Make sure to sign up below to receive invitations to future Campfire Sessions and links to past Campfire Session recaps.

Healing our Healers, Now and After COVID-19

Healing our Healers, Now and After COVID-19

Watch our Campfire Session on Healing Caregiver Burnout to Thrive Beyond COVID-19. Or read below for key takeaways from our webinar event!

In a study of 1,000+ health care providers, conducted by The Institute for Healthcare Excellence (IHE), 34.5 percent of providers reported symptoms and feelings of burnout going into the COVID-19 crisis. In the midst of this crisis, 75.5 percent of those same providers reported feeling burned out.

On 4/24/20 William Maples, MD, a founder of IHE and Jennifer Krippner, Chief Experience Officer at IHE, joined Mike and Stephen to discuss fighting burnout now and post-COVID. 

As background, Dr. Maples practiced medical oncology for 25 years at Mayo Clinic and helped lead the Mayo Clinic’s quality, safety, and experience journey. Today, he leads IHE, where he and the faculty work with health care organizations to nurture the relational skills necessary to create a culture that embraces trust, respect, compassion, and teamwork. This, in turn, creates an environment where quality, safety, and efficiency efforts flourish.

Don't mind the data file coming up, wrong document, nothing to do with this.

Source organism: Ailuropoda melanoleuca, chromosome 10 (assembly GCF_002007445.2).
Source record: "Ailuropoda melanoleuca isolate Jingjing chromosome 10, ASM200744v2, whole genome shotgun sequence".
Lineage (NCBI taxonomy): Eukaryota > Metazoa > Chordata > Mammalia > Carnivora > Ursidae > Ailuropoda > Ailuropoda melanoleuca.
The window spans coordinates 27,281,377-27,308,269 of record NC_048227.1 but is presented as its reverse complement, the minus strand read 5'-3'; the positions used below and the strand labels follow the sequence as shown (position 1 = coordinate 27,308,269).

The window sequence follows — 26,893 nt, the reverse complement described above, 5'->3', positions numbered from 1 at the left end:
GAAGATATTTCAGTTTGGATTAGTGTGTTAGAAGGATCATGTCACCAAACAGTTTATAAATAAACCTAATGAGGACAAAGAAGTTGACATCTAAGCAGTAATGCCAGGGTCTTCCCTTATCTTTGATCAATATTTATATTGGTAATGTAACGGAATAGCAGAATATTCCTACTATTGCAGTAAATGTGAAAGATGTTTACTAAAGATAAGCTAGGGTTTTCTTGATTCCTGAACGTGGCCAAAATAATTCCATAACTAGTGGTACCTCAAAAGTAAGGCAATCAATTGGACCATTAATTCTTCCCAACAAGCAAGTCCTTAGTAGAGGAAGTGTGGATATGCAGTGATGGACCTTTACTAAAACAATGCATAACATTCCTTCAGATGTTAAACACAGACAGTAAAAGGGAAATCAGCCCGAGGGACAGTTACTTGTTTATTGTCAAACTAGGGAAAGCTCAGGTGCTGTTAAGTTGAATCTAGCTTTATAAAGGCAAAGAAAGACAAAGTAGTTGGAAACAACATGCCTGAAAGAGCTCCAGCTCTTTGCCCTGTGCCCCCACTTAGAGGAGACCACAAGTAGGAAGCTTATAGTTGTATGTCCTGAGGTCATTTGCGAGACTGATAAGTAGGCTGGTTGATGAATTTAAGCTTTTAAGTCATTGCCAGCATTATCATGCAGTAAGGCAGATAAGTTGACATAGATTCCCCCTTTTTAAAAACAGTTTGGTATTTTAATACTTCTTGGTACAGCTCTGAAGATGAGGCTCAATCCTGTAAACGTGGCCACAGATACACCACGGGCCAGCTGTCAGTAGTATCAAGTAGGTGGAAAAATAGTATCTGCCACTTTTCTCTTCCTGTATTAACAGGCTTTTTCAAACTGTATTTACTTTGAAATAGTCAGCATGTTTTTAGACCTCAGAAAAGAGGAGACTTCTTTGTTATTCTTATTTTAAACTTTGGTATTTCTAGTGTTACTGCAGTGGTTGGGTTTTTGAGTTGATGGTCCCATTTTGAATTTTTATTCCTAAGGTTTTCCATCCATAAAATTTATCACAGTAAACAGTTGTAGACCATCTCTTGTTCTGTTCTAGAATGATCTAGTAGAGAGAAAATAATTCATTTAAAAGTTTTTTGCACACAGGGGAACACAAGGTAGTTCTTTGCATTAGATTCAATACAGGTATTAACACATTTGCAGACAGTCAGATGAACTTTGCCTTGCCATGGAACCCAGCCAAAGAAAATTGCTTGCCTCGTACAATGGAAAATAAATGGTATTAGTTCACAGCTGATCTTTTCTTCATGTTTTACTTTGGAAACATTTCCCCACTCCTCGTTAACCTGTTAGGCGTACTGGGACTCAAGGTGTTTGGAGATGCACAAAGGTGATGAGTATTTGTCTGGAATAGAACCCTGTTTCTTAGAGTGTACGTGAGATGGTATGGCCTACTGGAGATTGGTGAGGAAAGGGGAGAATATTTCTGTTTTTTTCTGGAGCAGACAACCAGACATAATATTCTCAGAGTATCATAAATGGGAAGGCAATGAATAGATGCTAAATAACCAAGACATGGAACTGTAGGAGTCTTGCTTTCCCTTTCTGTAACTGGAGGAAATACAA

Jennifer Krippner is a leading expert on patient experience and relationship-centered care. She has more than 20 years of expertise in strategic planning, patient experience, physician development, and employee/community engagement. 

This week, we discussed:

  • How teams are showing up and confronting the stress, exhaustion and emotional trauma presented by COVID-19.
  • How realities like lack of supplies, shifting teams and partnerships, poor processes, fear of not being able to provide appropriate care, negative emotions and strained relationships are contributing factors to burnout right now.
  • How providers are dealing with the fear of contracting the virus and the reality of having to care for and even resuscitate colleagues who have contracted the virus.
  • The guilt felt by providers who are not on the frontlines of care.